On the Eve
The Jews of Europe Before the Second World War
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On the Eve is the portrait of a world on the eve of its destruction. Bernard Wasserstein's original and provocative book presents a new and disturbing interpretation of the collapse of European Jewish civilization even before the Nazi onslaught. On the Eve
is the portrait of a world on the brink of annihilation. In this provocative book, Bernard Wasserstein presents a new and disturbing interpretation of the collapse of European Jewish civilization even before the Nazi onslaught.
In the 1930s, as Europe spiraled toward the Second World War, the continent's Jews faced an existential crisis. The harsh realities of the age--anti-Semitic persecution, economic discrimination, and an ominous climate of violence--devastated Jewish communities and shattered the lives of individuals.
The Jewish crisis was as much the result of internal decay as of external attack. Demographic collapse, social disintegration, and cultural dissolution were all taking their toll. The problem was not just Nazism: In the summer of 1939 more Jews were behind barbed wire outside the Third Reich than within it, and not only in police states but even in the liberal democracies of the West. The greater part of Europe was being transformed into a giant concentration
camp for Jews. Unlike most previous accounts, On the Eve
focuses not on the anti-Semites but on the Jews. Wasserstein refutes the common misconception that they were unaware of the gathering forces of their enemies. He demonstrates that there was a growing and widespread recognition among Jews that they stood on the edge of an abyss. On the Eve
recaptures the agonizing sorrows and the effervescent cultural glories of this last phase in the history of the European Jews. It explores their hopes, anxieties, and ambitions, their family ties, social relations, and intellectual creativity--everything that made life meaningful and bearable for them.
Wasserstein introduces a diverse array of characters: holy men and hucksters, beggars and bankers, politicians and poets, housewives and harlots, and, in an especially poignant chapter, children without a future. The geographical range also is vast: from Vilna (the "Jerusalem of the North") to Amsterdam, Vienna, Warsaw, and Paris, from the Judeo-Espagnol-speaking stevedores of Salonica to the Yiddish-language collective farms of Soviet Ukraine and Crimea.
Wasserstein's aim is to "breathe life into dry bones." Based on comprehensive research, rendered with compassion and empathy, and brought alive by telling anecdotes and dry wit, On the Eve
offers a vivid and enlightening picture of the European Jews in their final hour.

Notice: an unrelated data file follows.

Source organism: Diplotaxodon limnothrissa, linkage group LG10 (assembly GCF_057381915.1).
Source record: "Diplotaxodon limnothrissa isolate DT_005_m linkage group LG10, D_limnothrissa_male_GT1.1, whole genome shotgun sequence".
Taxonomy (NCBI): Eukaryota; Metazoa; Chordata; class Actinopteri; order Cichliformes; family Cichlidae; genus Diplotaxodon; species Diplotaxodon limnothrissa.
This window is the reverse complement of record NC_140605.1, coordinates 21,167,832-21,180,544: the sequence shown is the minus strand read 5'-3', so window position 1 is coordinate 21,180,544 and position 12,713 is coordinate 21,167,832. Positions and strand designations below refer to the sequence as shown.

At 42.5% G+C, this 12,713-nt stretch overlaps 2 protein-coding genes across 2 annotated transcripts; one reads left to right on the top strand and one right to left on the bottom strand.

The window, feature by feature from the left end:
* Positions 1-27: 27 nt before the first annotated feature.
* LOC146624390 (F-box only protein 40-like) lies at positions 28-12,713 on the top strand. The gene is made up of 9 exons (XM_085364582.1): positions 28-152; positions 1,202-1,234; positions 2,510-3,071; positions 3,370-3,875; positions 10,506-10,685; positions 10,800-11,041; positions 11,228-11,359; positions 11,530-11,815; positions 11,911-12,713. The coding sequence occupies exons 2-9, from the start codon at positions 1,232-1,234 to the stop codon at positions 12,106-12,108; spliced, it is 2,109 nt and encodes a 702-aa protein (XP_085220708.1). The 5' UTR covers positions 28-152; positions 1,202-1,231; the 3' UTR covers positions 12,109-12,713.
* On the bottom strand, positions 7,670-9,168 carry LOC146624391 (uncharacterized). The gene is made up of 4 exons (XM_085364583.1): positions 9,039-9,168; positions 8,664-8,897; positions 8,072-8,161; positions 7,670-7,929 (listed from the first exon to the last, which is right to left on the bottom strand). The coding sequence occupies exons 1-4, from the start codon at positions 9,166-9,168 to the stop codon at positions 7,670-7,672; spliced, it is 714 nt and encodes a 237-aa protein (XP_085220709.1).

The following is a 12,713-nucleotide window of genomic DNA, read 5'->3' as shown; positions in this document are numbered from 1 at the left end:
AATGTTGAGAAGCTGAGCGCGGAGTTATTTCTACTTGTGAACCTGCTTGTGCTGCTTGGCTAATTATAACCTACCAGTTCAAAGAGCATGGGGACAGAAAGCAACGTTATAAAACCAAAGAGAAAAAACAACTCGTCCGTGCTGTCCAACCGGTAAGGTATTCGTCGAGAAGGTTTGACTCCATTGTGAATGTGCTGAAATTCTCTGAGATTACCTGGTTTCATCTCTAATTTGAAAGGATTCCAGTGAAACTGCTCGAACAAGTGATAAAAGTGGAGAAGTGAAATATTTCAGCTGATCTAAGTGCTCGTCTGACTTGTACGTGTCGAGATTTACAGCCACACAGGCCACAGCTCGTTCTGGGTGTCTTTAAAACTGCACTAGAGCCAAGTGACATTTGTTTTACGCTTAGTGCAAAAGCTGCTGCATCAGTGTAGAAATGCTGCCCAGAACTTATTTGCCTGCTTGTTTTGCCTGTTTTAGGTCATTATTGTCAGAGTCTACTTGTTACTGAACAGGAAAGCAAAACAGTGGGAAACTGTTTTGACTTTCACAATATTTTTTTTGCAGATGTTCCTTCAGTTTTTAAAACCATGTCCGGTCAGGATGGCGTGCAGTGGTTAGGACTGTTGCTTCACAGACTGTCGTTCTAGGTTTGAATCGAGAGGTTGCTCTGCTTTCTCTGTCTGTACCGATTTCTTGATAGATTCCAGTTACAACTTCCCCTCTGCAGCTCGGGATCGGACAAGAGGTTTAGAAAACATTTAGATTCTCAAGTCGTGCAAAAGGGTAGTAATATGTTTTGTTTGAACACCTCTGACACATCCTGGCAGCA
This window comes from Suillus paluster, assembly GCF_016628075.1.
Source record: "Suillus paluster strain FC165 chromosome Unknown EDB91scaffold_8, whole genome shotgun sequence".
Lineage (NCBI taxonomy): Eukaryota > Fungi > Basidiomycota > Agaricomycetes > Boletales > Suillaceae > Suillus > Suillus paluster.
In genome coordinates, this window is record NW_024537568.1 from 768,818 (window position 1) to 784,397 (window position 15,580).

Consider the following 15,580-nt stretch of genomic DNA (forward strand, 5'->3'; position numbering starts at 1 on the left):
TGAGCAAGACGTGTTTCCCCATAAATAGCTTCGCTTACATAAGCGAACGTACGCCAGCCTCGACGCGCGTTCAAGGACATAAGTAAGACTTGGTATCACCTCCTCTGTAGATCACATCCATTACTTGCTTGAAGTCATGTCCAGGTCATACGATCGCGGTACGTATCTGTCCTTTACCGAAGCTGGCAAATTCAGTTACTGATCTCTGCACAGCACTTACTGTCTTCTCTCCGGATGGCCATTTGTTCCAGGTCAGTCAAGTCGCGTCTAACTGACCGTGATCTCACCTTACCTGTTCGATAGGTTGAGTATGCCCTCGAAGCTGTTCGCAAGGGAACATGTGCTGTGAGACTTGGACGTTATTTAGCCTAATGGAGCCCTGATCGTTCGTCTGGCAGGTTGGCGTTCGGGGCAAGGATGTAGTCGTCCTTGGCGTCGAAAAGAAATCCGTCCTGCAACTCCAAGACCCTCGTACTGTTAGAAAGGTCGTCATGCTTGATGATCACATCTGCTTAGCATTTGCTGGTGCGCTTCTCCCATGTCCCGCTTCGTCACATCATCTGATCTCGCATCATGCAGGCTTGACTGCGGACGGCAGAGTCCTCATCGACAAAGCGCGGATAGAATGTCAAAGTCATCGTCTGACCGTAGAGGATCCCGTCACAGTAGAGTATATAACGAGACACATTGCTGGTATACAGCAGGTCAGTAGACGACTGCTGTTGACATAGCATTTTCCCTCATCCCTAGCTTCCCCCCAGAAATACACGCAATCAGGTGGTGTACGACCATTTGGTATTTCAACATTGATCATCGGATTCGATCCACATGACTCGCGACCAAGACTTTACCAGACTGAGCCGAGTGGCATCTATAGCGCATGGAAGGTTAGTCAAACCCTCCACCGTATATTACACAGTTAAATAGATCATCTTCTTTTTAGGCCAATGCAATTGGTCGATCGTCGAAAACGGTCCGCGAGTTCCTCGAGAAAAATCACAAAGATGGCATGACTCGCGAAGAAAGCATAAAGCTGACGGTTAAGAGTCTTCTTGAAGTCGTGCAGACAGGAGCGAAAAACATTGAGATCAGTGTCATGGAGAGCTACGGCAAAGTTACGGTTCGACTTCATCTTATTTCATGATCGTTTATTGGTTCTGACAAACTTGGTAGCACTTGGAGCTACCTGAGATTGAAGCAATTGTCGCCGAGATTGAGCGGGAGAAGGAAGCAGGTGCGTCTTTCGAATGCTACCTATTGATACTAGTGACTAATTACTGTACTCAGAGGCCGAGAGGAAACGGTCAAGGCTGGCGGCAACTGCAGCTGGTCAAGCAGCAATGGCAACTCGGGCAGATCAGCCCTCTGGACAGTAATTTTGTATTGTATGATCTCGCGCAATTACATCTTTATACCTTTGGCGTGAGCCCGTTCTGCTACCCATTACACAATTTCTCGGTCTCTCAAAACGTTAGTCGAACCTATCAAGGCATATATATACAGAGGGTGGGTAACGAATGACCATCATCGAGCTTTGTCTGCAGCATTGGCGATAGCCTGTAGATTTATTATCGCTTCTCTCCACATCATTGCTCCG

Praise For On the Eve: The Jews of Europe Before the Second World War…
“A bright, hard glimpse at the final thriving days of European Jewry…[s]traightforward, scholarly and tidily organized…[a] wide-ranging, marvelously complete overview of a diverse, teeming civilization poised for ruin."
“Enthralling, heartbreaking… Wasserstein commands an intensive and incisive knowledge of the Jewish subculture …and, as may be seen, the ability to write about it evocatively.”
"Meticulous, closely researched, movingly evocative....As an encyclopaedic record of Jewish life before the second world war, Wasserstein's book is nothing less than a marvel. Nothing escapes his gaze....As he shows, Jewish society had a cultural richness and diversity to match any in Europe….Wasserstein's great achievement is to show just how far Jewish life in Europe was embattled even before war broke out in 1939. This was not some lost golden age.”
“A substantive, perceptive, and highly valuable kaddish for lost lives and lost worlds.”
”At last, we have a comprehensive, richly textured account of Jewish life in Europe before the Holocaust. Bernard Wasserstein is unsparingly honest in his portrayal of a highly diverse, highly accomplished community, weakened by internal divisions and demographic decline as a much larger disaster loomed. On the Eve is essential reading for anyone seeking to understand the world that was about to disappear.”
-Andrew Nagorski, author of Hitlerland
“The Holocaust lingers in the memory not just because of the scale of the terror visited on Europe's Jews but because of the many, many questions the event has raised that remain unanswered. Wasserstein creates a kaleidoscopic portrait of the many different ways Jews lived from France into Russia. An important study with an important message.”
-Michael Goldfarb, author of Emancipation: How Liberating Europe's Jews from the Ghetto Led to Revolution and Renaissance
“Wasserstein chronicles European Jewry in the decade before the war, boldly exploring problems within the community as well as the external pressures of anti-Semitism…I suspect that we think we know all there is to know about this subject, but we don’t; Wasserstein should have us covered. Important.”
Simon & Schuster, 9781416594277, 522pp.
Publication Date: May 1, 2012
About the Author
Bernard Wasserstein is Ulrich and Harriet Meyer Professor of Modern European Jewish History at the University of Chicago. His many previous books include The Secret Lives of Trebitsch Lincoln, which was awarded the Golden Dagger for Non-Fiction by the Crime Writers Association, and Barbarism and Civilization: A History of Europe in Our Time."